NBC responds to 'abortion' ad controversy

NBC has agreed to air an online trailer that mentions abortion after Planned Parenthood accused the network of censoring the word in its ad content.

The network said late Tuesday that it has no policy against accepting ads that mention abortion and promised to air a commercial for the independent film "Obvious Child" on its digital platforms.

ADVERTISEMENT
"An online ad was submitted for digital placement and feedback was mistakenly given to remove the word 'abortion,' " the network said in a statement Tuesday night.

"That is not company policy and we are currently reviewing our ad standards to ensure they are consistent across all platforms moving forward."

The explanation ends a controversy that sprang to life after Planned Parenthood Action Fund (PPAF) launched a petition urging the network to air the "Obvious Child" ad.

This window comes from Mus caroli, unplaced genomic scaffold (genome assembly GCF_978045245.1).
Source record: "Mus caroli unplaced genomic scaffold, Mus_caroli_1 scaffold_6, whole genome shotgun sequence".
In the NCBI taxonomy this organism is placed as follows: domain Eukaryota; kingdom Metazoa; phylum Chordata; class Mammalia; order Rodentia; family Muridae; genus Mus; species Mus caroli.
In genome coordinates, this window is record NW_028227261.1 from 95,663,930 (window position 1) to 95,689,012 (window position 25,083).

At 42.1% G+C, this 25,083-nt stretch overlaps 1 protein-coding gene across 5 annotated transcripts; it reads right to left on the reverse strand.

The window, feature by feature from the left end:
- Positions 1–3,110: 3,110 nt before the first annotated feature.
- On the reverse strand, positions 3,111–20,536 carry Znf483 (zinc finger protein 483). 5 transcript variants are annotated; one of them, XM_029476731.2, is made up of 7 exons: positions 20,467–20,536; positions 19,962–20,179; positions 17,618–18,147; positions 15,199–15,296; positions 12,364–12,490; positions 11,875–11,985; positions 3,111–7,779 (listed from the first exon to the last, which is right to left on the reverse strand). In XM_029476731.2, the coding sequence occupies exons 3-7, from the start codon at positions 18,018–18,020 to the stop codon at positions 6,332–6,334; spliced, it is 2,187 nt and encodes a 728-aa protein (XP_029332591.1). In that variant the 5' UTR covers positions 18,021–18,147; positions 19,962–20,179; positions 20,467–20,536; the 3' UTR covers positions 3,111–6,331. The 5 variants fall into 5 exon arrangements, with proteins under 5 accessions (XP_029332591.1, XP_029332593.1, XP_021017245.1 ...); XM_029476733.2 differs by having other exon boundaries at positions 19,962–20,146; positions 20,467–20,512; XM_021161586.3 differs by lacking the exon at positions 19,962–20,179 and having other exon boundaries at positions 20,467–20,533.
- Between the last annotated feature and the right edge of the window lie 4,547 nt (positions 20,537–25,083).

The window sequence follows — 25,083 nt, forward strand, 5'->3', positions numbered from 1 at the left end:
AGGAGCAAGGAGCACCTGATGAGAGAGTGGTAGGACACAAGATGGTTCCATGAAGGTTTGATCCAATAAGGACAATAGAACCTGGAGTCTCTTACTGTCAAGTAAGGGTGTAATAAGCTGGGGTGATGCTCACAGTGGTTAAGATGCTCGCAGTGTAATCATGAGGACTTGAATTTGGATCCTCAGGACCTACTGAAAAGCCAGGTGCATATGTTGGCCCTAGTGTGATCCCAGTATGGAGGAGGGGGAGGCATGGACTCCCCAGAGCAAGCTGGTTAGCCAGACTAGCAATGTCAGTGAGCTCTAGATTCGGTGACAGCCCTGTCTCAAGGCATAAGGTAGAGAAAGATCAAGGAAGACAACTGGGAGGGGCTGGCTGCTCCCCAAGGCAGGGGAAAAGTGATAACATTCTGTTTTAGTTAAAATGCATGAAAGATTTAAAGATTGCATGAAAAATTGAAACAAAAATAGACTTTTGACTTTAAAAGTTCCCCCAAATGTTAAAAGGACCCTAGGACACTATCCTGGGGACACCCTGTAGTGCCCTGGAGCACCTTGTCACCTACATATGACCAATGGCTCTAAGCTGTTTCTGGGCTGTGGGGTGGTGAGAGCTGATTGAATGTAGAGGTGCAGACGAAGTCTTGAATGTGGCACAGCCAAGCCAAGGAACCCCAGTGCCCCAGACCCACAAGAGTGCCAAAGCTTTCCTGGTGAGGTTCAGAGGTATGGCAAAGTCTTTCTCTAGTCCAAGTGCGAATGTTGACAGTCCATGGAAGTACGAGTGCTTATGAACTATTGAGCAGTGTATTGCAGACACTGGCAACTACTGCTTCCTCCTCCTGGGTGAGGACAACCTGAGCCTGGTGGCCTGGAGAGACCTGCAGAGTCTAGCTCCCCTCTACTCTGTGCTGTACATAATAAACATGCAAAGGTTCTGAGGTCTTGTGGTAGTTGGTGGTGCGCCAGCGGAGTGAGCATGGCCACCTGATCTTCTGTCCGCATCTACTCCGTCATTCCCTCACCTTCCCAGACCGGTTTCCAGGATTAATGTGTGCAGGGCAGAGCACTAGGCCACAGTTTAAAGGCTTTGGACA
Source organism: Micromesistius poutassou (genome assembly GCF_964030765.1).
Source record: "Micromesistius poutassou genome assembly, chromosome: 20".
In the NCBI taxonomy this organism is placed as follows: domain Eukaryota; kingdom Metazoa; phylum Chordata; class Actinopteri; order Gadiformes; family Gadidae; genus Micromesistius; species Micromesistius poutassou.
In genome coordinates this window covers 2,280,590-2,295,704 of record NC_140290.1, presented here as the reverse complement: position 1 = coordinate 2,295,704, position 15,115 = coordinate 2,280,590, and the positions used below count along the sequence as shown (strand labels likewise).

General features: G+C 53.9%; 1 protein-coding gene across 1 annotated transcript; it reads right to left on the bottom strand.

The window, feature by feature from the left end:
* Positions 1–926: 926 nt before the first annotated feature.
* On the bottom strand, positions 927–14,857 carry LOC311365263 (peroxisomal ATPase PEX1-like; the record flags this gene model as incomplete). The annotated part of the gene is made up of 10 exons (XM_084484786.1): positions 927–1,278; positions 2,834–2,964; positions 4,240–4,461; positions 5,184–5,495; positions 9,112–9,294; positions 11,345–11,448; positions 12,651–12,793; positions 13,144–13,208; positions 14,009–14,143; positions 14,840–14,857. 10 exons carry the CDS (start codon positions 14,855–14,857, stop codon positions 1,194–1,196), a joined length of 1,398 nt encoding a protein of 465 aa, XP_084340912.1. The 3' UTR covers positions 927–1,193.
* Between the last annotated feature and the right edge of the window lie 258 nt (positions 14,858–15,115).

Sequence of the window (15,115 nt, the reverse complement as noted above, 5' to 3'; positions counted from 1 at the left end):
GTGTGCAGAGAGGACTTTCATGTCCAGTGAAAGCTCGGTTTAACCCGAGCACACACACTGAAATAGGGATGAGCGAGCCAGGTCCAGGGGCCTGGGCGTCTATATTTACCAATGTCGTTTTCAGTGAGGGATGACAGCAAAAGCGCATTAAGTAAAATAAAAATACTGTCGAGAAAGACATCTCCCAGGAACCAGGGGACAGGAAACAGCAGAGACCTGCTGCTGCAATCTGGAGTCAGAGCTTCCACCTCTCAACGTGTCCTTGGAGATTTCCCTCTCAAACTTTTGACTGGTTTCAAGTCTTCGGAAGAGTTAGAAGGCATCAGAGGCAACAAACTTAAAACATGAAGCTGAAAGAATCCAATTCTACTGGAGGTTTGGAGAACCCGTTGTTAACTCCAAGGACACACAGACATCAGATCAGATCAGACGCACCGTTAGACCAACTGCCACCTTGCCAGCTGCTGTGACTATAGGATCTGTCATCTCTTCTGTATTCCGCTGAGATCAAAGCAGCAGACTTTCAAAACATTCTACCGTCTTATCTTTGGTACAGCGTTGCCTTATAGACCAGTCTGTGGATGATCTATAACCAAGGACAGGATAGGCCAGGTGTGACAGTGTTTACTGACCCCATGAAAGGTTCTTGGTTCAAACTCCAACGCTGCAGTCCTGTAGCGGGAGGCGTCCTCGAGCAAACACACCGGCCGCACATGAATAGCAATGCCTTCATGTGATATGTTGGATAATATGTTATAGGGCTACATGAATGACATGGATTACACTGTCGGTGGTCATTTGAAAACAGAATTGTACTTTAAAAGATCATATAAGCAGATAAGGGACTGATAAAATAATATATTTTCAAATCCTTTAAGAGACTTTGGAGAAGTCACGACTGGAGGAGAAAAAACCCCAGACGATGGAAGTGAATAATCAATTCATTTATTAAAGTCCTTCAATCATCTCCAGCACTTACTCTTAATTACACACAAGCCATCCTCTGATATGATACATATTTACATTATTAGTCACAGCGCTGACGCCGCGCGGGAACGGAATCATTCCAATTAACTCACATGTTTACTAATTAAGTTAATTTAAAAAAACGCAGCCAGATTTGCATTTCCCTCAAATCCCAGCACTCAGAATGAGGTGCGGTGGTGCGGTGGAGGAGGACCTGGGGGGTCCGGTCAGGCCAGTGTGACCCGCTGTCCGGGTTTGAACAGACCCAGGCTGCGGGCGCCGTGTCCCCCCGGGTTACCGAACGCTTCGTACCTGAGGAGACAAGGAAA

NBC argued the filmmakers had never submitted a final cut of the trailer for broadcast, but the petition continued to gain steam, aided by the Twitter hashtag #StoptheStigma and attention from celebrities like "Girls" star Lena Dunham.

NBC stressed that its broadcast team never gave feedback to remove the word "abortion" from the trailer.

"Ultimately, no final ad was submitted or purchased for television broadcast," the network stated.

The dispute highlighted the controversy that surrounds "Obvious Child," a comedy film that portrays a young woman's decision to have an abortion after becoming pregnant from a one-night stand.

The film received mostly positive reviews from critics, with some calling it "groundbreaking," but has been denounced by opponents of abortion rights.

The Planned Parenthood petition ultimately received more than 12,500 signatures.

"We applaud NBC Universal for clarifying that ads mentioning abortion are allowed to run and for taking steps to ensure that its policies are followed consistently going forward," said PPAF President Cecile Richards in a statement.

More in Healthcare

CDC: Abortion rates reach 'historic lows'

Read more »